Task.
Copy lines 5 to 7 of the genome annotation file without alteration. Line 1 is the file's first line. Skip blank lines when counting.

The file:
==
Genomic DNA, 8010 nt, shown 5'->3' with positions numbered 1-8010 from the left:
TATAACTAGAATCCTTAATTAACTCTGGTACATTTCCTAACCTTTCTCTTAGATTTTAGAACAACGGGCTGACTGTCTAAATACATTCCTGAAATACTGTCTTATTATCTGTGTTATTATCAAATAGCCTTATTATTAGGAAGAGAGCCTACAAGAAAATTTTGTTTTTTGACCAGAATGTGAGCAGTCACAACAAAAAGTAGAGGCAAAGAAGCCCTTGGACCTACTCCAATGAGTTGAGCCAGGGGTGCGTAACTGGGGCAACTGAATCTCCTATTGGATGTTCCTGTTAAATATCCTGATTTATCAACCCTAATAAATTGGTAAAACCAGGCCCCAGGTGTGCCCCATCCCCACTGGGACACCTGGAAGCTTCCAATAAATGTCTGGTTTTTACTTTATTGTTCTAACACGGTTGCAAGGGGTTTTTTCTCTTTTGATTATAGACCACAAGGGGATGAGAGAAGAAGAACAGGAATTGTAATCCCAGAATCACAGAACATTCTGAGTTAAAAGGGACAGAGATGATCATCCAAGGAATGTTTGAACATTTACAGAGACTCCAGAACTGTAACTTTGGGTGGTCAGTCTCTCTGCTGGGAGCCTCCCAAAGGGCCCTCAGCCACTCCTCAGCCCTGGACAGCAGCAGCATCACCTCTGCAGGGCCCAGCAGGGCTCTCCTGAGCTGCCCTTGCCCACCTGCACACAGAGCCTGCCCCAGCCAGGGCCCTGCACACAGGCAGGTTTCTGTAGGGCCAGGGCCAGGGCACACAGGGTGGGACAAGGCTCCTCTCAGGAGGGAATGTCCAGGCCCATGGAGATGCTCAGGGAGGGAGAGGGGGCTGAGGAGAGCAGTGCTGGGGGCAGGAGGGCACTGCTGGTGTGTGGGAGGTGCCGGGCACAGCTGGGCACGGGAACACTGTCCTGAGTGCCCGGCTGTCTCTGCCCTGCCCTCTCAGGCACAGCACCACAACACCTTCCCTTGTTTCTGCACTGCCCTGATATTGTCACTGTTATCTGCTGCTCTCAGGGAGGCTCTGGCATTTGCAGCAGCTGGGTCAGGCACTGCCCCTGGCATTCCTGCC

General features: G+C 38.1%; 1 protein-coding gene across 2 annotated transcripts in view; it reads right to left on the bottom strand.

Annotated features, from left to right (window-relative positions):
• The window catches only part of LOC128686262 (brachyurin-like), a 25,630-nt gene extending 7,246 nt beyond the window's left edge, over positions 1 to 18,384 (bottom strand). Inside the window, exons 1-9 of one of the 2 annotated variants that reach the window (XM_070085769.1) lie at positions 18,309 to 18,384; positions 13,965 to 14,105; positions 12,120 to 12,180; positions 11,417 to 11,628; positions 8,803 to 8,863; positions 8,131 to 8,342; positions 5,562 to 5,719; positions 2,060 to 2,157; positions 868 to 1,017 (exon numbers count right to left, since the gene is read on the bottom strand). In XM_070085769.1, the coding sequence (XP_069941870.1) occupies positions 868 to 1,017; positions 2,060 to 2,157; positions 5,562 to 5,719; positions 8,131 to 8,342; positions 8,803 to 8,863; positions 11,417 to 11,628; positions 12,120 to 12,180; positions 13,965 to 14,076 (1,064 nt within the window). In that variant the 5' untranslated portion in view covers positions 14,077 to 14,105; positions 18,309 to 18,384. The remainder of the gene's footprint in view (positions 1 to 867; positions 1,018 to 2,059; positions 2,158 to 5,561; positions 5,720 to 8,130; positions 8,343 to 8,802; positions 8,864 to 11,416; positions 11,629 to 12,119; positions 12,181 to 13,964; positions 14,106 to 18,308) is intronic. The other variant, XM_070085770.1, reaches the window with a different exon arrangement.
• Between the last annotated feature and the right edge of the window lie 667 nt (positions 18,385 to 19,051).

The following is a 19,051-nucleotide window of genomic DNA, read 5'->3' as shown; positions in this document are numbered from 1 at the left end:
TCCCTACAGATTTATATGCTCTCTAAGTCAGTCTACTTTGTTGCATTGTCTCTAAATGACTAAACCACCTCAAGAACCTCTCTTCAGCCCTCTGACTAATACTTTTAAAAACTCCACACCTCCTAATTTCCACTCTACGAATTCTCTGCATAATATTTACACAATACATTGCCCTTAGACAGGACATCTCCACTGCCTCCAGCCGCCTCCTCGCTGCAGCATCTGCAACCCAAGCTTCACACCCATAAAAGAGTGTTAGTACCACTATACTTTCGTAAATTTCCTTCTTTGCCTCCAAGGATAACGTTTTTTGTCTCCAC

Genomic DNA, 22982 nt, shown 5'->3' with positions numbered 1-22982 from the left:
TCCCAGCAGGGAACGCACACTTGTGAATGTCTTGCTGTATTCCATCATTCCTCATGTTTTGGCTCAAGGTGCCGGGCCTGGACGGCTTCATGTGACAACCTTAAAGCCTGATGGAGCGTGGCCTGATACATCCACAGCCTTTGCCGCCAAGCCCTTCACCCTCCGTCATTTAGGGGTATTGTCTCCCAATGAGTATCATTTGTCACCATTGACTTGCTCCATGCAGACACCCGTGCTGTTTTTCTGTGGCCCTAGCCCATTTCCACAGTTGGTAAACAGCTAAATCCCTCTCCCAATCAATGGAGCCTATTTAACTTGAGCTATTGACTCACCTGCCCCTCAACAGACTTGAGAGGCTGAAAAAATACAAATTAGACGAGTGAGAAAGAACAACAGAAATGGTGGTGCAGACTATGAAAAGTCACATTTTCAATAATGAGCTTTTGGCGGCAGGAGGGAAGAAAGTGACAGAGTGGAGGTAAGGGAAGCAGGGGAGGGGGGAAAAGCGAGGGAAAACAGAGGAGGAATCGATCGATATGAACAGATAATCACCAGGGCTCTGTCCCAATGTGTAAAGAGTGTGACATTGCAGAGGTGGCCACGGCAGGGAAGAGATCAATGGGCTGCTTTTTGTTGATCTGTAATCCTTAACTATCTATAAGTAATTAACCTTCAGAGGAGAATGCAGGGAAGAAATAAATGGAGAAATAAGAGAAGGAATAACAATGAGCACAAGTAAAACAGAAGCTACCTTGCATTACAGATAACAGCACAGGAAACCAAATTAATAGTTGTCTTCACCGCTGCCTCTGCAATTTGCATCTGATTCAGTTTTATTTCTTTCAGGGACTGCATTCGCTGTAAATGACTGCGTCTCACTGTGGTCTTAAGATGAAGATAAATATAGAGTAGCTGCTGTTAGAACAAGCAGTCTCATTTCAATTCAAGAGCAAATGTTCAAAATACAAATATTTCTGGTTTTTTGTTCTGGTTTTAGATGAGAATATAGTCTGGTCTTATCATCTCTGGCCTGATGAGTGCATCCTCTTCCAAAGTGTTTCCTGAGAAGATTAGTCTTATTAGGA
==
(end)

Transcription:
• The window catches only part of LOC128686262 (brachyurin-like), a 25,630-nt gene extending 7,246 nt beyond the window's left edge, over positions 1 to 18,384 (bottom strand). Inside the window, exons 1-9 of one of the 2 annotated variants that reach the window (XM_070085769.1) lie at positions 18,309 to 18,384; positions 13,965 to 14,105; positions 12,120 to 12,180; positions 11,417 to 11,628; positions 8,803 to 8,863; positions 8,131 to 8,342; positions 5,562 to 5,719; positions 2,060 to 2,157; positions 868 to 1,017 (exon numbers count right to left, since the gene is read on the bottom strand). In XM_070085769.1, the coding sequence (XP_069941870.1) occupies positions 868 to 1,017; positions 2,060 to 2,157; positions 5,562 to 5,719; positions 8,131 to 8,342; positions 8,803 to 8,863; positions 11,417 to 11,628; positions 12,120 to 12,180; positions 13,965 to 14,076 (1,064 nt within the window). In that variant the 5' untranslated portion in view covers positions 14,077 to 14,105; positions 18,309 to 18,384. The remainder of the gene's footprint in view (positions 1 to 867; positions 1,018 to 2,059; positions 2,158 to 5,561; positions 5,720 to 8,130; positions 8,343 to 8,802; positions 8,864 to 11,416; positions 11,629 to 12,119; positions 12,181 to 13,964; positions 14,106 to 18,308) is intronic. The other variant, XM_070085770.1, reaches the window with a different exon arrangement.
• Between the last annotated feature and the right edge of the window lie 667 nt (positions 18,385 to 19,051).

The following is a 19,051-nucleotide window of genomic DNA, read 5'->3' as shown; positions in this document are numbered from 1 at the left end: